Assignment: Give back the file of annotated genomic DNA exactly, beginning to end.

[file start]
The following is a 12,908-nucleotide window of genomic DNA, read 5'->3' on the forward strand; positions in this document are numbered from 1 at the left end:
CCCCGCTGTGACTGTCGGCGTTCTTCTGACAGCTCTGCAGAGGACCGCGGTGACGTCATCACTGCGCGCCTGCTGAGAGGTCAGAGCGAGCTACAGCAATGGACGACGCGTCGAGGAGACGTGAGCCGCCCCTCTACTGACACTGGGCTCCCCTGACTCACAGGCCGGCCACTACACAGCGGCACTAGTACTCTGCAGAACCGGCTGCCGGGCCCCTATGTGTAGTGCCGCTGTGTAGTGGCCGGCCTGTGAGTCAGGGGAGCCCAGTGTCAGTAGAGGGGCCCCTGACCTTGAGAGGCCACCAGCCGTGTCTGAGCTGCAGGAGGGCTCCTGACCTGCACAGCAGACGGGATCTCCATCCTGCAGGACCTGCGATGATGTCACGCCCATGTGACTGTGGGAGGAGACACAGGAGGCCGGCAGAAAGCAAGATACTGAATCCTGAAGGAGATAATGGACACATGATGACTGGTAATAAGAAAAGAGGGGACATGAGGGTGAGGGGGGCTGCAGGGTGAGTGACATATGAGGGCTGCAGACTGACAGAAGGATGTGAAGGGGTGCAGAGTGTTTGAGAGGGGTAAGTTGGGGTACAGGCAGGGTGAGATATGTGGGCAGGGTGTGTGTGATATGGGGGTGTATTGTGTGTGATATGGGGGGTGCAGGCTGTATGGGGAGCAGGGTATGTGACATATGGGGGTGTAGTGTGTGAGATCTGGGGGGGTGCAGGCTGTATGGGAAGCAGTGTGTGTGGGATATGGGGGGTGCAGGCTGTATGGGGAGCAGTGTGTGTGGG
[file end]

The following is a 12,908-nucleotide window of genomic DNA, read 5'->3' on the forward strand; positions in this document are numbered from 1 at the left end:
CCCCGCTGTGACTGTCGGCGTTCTTCTGACAGCTCTGCAGAGGACCGCGGTGACGTCATCACTGCGCGCCTGCTGAGAGGTCAGAGCGAGCTACAGCAATGGACGACGCGTCGAGGAGACGTGAGCCGCCCCTCTACTGACACTGGGCTCCCCTGACTCACAGGCCGGCCACTACACAGCGGCACTAGTACTCTGCAGAACCGGCTGCCGGGCCCCTATGTGTAGTGCCGCTGTGTAGTGGCCGGCCTGTGAGTCAGGGGAGCCCAGTGTCAGTAGAGGGGCCCCTGACCTTGAGAGGCCACCAGCCGTGTCTGAGCTGCAGGAGGGCTCCTGACCTGCACAGCAGACGGGATCTCCATCCTGCAGGACCTGCGATGATGTCACGCCCATGTGACTGTGGGAGGAGACACAGGAGGCCGGCAGAAAGCAAGATACTGAATCCTGAAGGAGATAATGGACACATGATGACTGGTAATAAGAAAAGAGGGGACATGAGGGTGAGGGGGGCTGCAGGGTGAGTGACATATGAGGGCTGCAGACTGACAGAAGGATGTGAAGGGGTGCAGAGTGTTTGAGAGGGGTAAGTTGGGGTACAGGCAGGGTGAGATATGTGGGCAGGGTGTGTGTGATATGGGGGTGTATTGTGTGTGATATGGGGGGTGCAGGCTGTATGGGGAGCAGGGTATGTGACATATGGGGGTGTAGTGTGTGAGATCTGGGGGGGTGCAGGCTGTATGGGAAGCAGTGTGTGTGGGATATGGGGGGTGCAGGCTGTATGGGGAGCAGTGTGTGTGGG